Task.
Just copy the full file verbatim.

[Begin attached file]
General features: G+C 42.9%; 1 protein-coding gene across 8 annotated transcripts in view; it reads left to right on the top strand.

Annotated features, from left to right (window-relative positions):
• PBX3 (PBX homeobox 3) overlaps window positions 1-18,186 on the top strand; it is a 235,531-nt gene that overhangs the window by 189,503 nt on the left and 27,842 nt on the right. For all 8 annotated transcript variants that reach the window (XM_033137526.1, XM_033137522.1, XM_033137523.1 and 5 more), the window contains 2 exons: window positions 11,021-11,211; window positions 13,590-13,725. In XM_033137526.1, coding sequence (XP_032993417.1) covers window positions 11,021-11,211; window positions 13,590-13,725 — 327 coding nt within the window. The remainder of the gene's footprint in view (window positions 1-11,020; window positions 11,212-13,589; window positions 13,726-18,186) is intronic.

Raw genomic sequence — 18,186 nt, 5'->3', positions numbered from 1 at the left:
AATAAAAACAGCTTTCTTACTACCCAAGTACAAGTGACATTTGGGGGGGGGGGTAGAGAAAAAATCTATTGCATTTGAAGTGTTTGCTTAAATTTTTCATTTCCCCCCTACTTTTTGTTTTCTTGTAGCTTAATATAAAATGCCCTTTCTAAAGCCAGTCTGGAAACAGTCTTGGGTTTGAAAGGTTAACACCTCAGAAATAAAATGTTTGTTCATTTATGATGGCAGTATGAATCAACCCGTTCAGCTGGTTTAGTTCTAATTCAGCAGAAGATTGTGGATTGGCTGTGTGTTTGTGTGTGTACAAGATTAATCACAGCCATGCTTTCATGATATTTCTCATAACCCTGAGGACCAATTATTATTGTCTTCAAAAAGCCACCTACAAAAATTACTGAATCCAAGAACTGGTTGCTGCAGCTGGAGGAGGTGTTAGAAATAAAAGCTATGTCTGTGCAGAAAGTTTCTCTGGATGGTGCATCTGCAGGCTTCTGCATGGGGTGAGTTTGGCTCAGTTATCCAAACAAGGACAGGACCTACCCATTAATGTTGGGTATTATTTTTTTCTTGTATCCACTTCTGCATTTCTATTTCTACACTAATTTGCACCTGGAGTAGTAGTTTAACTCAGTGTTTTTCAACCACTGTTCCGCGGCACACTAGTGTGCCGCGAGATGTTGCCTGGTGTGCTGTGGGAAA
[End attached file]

General features: G+C 42.9%; 1 protein-coding gene across 8 annotated transcripts in view; it reads left to right on the top strand.

Annotated features, from left to right (window-relative positions):
• PBX3 (PBX homeobox 3) overlaps window positions 1-18,186 on the top strand; it is a 235,531-nt gene that overhangs the window by 189,503 nt on the left and 27,842 nt on the right. For all 8 annotated transcript variants that reach the window (XM_033137526.1, XM_033137522.1, XM_033137523.1 and 5 more), the window contains 2 exons: window positions 11,021-11,211; window positions 13,590-13,725. In XM_033137526.1, coding sequence (XP_032993417.1) covers window positions 11,021-11,211; window positions 13,590-13,725 — 327 coding nt within the window. The remainder of the gene's footprint in view (window positions 1-11,020; window positions 11,212-13,589; window positions 13,726-18,186) is intronic.

Raw genomic sequence — 18,186 nt, 5'->3', positions numbered from 1 at the left:
AATAAAAACAGCTTTCTTACTACCCAAGTACAAGTGACATTTGGGGGGGGGGGTAGAGAAAAAATCTATTGCATTTGAAGTGTTTGCTTAAATTTTTCATTTCCCCCCTACTTTTTGTTTTCTTGTAGCTTAATATAAAATGCCCTTTCTAAAGCCAGTCTGGAAACAGTCTTGGGTTTGAAAGGTTAACACCTCAGAAATAAAATGTTTGTTCATTTATGATGGCAGTATGAATCAACCCGTTCAGCTGGTTTAGTTCTAATTCAGCAGAAGATTGTGGATTGGCTGTGTGTTTGTGTGTGTACAAGATTAATCACAGCCATGCTTTCATGATATTTCTCATAACCCTGAGGACCAATTATTATTGTCTTCAAAAAGCCACCTACAAAAATTACTGAATCCAAGAACTGGTTGCTGCAGCTGGAGGAGGTGTTAGAAATAAAAGCTATGTCTGTGCAGAAAGTTTCTCTGGATGGTGCATCTGCAGGCTTCTGCATGGGGTGAGTTTGGCTCAGTTATCCAAACAAGGACAGGACCTACCCATTAATGTTGGGTATTATTTTTTTCTTGTATCCACTTCTGCATTTCTATTTCTACACTAATTTGCACCTGGAGTAGTAGTTTAACTCAGTGTTTTTCAACCACTGTTCCGCGGCACACTAGTGTGCCGCGAGATGTTGCCTGGTGTGCTGTGGGAAA